This question was submitted by one of our readers. If you have a question you want me to answer go here to submit it: Fraternity Advice.
I am the president of my chapter who has recently been struggling with almost every aspect from recruitment, to candidate education, brother development and most importantly brotherhood.
We have begun to make huge strides since we have rid ourselves of the deadweight and everyone seems to be excited about being a member of the fraternity once again. My question is: what are good standards and foundations to have when we decide what information to quiz our candidates on? We obviously include our own fraternity and chapters history, but what about general Greek Life history and such?
First off – I applaud you for taking the hard steps to improve your chapter. Getting rid of the deadweight is always super-painful. It will be worth it in the long run though I assure you.
About your candidate education – don’t forget the fundamental purpose of it. First, you want to be sure these guys are guys that you want to be your brothers. Second, you want to start teaching them the skills they need in order to become successful, productive brothers.
As for the first part – that is easy. By spending time with these guys you will know if you want them to be your brother or not. This doesn’t’ mean that they met any challenge you put in front of them. It just means are they good guys of high character that you would be proud to call a brother.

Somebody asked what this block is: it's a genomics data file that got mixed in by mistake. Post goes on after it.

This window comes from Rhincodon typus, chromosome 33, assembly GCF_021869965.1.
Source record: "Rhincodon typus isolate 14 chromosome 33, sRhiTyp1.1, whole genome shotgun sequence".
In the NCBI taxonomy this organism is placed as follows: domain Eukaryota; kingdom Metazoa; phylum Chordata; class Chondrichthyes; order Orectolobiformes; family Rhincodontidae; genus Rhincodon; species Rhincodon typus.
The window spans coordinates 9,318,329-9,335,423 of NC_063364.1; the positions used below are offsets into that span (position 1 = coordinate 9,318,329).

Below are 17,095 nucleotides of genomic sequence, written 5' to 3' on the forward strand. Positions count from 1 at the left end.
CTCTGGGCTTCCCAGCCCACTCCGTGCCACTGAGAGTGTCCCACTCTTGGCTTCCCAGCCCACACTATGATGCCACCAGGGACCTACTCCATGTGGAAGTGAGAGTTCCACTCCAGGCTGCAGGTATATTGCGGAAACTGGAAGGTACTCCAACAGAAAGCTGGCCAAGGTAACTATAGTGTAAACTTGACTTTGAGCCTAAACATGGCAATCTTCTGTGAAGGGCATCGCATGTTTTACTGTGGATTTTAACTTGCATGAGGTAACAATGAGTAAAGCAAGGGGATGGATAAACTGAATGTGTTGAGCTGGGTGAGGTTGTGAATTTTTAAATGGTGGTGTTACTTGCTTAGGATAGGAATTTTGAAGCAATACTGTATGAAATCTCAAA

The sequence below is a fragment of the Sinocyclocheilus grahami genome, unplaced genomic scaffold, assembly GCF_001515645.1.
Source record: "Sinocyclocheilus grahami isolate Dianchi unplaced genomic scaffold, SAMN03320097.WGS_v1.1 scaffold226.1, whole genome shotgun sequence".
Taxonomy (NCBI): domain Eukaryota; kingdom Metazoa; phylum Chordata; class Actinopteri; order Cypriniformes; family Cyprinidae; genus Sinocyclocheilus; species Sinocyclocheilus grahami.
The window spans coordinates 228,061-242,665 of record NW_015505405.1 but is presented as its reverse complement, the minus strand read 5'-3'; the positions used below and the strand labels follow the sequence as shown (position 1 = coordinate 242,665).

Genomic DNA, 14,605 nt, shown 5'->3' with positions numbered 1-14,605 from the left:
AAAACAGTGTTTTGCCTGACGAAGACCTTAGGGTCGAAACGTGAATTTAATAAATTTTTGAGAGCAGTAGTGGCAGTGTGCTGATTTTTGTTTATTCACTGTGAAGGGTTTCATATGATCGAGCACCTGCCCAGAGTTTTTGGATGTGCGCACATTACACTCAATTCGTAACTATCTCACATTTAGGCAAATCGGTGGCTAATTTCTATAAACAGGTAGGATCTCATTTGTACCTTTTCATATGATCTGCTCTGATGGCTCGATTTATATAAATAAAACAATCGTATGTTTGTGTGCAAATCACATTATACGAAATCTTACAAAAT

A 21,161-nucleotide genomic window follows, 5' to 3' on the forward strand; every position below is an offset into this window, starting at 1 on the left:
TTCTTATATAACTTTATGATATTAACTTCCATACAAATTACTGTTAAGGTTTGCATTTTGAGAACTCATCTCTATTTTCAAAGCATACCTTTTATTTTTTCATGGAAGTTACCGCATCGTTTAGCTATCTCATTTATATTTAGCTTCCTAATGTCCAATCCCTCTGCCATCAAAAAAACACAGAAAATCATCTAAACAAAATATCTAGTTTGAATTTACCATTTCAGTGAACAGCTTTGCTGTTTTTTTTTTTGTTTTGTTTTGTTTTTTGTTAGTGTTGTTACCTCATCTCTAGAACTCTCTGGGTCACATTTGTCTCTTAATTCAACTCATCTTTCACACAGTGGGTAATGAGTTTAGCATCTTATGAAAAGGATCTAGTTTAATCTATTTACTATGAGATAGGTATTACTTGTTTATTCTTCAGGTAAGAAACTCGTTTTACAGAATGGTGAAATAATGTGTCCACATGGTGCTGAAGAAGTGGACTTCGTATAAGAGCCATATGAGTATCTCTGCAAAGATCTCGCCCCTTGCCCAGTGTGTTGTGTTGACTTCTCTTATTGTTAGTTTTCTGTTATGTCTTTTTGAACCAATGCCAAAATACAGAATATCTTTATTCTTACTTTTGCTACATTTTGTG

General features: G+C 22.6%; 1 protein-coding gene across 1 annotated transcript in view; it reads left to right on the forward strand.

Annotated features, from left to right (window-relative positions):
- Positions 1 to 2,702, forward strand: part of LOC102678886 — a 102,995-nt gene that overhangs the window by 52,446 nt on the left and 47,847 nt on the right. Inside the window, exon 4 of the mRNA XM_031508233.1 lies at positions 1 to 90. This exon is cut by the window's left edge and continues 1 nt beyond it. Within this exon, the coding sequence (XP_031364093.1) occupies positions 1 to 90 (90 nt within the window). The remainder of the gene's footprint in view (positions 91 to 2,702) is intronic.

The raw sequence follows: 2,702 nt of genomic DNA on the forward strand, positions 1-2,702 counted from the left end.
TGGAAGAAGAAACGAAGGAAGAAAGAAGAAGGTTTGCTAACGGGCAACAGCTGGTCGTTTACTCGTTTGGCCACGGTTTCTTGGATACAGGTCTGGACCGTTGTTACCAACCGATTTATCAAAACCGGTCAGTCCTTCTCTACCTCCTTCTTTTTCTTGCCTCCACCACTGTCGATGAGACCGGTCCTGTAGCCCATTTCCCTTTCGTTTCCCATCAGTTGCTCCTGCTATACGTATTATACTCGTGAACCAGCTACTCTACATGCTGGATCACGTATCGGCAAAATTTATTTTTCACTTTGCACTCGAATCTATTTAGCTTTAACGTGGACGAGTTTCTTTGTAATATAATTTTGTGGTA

The next part is a little trickier, because it is an opinion scenario. Who is really to say when a candidate knows enough that they can enter the brotherhood and be productive?
My personal opinion is that they should know the history of the fraternity/chapter before initiation. Greek Life history isn’t as important in my opinion. However, when they have learned whatever they are required to learn – move on. Often chapters use their chapter history as a platform to haze and quiz their new members because they aren’t creative enough to teach them anything else. This is a disgrace to their history and to the founders of the fraternity.
You need to spend this valuable time teaching the candidates how to recruit, how to throw a social function, how the risk management program works, how to put together a community service event and other critical fraternity functions. It is especially important to teach them these skills as candidates because they will be the most captive audience during this time.
If you need some ideas – there are a lot in my pledge program category. Also, I have devoted an entire chapter of my book, The Fraternity Leader, to a new member program that is extremely challenging but devoid of hazing. The best part about it is you can be assured that it will teach your candidates the skills they need to become productive brothers.
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